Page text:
### Calendar Capers

Choose any three by three square of dates on a calendar page. Circle any number on the top row, put a line through the other numbers that are in the same row and column as your circled number. Repeat this for a number of your choice from the second row. You should now have just one number left on the bottom row, circle it. Find the total for the three numbers circled. Compare this total with the number in the centre of the square. What do you find? Can you explain why this happens?

### Reverse to Order

Take any two digit number, for example 58. What do you have to do to reverse the order of the digits? Can you find a rule for reversing the order of digits for any two digit number?

### Card Trick 2

Can you explain how this card trick works?

# Pairs

##### Stage: 3 Challenge Level:

Here is a solution done by Soh Yong Sheng, age 13, Raffles Institution, Singapore.

Ann thought of 5 numbers and told Bob all the sums that could be made by adding the numbers in pairs. The list of sums is 6, 7, 8, 8, 9, 9, 10,10, 11, 12.

Summing these numbers, we get 90 in the 10 pairs, that is 20 numbers.

We know that each number appear 4 times since 20/5=4.

90/4=22.5 which is the sum of these numbers.

The .5 is an important clue. This means there are 5 numbers with .5 at the back . It must be all 5 numbers since the sums are all integers. Also, note that there are no other possibilities.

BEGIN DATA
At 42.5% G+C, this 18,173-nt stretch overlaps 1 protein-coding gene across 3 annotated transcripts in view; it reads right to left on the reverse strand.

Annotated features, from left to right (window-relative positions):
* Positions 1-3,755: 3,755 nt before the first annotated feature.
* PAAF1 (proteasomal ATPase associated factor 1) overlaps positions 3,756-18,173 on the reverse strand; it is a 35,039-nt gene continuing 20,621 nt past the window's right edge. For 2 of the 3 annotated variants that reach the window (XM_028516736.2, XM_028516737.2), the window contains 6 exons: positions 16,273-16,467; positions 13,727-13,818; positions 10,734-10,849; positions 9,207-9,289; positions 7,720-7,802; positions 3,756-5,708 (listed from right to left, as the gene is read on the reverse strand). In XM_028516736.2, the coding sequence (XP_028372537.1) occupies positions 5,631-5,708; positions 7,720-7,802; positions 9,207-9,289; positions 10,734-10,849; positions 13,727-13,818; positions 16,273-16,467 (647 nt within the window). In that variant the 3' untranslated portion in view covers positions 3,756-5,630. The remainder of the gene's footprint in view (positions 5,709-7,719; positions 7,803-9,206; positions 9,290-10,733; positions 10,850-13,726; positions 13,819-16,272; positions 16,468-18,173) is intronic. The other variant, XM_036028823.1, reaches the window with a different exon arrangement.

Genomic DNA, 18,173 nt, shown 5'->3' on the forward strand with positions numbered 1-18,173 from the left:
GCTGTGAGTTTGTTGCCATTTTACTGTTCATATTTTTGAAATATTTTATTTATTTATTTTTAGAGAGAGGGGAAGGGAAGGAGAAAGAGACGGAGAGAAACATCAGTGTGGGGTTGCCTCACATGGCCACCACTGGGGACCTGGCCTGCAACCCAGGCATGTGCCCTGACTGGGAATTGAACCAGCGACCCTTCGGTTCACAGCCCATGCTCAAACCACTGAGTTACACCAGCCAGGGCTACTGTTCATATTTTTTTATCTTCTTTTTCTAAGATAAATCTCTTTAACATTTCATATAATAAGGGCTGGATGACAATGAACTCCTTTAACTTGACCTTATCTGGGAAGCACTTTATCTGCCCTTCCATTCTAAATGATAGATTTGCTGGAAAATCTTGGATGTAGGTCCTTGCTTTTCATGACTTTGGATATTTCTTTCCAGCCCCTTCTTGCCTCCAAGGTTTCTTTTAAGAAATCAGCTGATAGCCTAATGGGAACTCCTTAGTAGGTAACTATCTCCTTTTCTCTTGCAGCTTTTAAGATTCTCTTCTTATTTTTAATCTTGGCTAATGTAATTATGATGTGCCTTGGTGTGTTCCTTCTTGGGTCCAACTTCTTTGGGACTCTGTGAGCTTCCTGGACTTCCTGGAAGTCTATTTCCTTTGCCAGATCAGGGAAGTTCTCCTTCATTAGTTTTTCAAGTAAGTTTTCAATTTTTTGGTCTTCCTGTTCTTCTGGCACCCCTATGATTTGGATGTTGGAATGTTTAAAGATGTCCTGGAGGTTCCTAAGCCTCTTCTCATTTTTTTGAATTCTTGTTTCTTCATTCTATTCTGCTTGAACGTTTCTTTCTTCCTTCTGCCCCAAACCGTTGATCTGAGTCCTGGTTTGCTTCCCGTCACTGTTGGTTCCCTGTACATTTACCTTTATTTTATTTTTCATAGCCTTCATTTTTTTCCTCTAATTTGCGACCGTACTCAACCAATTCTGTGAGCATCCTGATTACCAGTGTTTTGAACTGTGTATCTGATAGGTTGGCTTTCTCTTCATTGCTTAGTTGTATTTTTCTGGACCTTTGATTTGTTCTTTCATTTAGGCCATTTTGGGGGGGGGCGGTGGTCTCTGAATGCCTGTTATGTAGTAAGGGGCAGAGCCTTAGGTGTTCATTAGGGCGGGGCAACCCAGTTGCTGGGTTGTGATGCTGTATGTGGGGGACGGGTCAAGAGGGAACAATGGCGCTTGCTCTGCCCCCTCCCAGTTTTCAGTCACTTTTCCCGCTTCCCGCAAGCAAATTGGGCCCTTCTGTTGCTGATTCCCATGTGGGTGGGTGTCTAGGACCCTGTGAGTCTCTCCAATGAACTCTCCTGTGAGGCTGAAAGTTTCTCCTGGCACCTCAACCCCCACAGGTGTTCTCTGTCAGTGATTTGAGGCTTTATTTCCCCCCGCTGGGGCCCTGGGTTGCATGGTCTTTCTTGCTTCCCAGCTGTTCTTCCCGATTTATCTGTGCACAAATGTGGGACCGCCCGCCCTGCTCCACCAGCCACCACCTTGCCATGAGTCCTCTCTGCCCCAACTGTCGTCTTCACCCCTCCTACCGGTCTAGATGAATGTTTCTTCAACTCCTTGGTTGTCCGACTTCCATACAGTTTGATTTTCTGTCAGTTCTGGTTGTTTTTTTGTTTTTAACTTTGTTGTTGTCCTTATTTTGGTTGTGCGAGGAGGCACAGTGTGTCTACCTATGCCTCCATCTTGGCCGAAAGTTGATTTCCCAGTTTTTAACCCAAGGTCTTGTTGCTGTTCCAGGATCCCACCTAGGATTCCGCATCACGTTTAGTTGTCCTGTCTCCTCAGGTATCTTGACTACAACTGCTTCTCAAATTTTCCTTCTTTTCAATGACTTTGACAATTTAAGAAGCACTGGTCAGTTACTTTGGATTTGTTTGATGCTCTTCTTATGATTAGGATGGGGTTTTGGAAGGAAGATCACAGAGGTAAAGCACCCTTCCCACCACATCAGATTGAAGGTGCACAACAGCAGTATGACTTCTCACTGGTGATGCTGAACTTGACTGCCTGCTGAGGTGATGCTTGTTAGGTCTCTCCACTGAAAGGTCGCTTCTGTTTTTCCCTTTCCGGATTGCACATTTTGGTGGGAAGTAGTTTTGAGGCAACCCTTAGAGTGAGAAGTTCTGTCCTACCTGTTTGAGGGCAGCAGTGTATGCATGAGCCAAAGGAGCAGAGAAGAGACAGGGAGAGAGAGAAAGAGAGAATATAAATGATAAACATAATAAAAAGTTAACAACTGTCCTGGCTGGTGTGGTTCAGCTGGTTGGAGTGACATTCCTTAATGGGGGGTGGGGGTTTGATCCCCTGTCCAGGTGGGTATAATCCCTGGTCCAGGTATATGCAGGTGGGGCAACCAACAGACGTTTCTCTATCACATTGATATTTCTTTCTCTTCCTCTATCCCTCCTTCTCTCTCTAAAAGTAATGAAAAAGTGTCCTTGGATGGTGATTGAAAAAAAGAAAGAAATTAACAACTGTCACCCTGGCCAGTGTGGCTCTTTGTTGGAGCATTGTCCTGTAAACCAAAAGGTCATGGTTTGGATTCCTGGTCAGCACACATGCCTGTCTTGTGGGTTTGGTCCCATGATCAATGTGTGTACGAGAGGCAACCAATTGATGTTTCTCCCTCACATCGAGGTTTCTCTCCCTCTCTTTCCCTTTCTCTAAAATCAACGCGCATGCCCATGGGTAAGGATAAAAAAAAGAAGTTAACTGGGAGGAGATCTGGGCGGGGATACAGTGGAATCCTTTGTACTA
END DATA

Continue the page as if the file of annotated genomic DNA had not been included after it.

Without the .5 at the back, we rewrite the whole sequence as 5,6,7,7,8,8,9,9,10,11.

The sum of the numbers is 20 and the average is 4.

Let's consider the 7s, 8s and 9s since they occur in pairs.

7=1+6, 2+5, 3+4
8=1+7, 2+6, 3+5, 4+4
9=1+8, 2+7, 3+6, 4+5

Let's experiment with 7 since it has only 3 pairs.

Case 1 1256...impossible since 1+2=3 which is too small
Case 2 1346...same as above 1+3=4
Case 3 2345...has to be the one since the above don't work at all and 6 is the other number to pair off with 5 to get 11. Testing out we can see this works:

5=2+3, 6=2+4, 7=3+4=2+5, 8=2+6=3+5, 9=3+6=4+5, 10=4+6, 11=5+6.

Now add .5 to the sequence again and we get 2.5, 3.5, 4.5, 5.5, 6.5

Fiona Watson, year 10, from Stamford High School and Louise Howes and Laura Searle, Y7, Bourne Grammar School also solved this, also using some logical thinking and trial and error.

You may like to try using algebra. Call the numbers a, b, c, d and e, in order of size, and write down 10 equations. They are very easy to solve.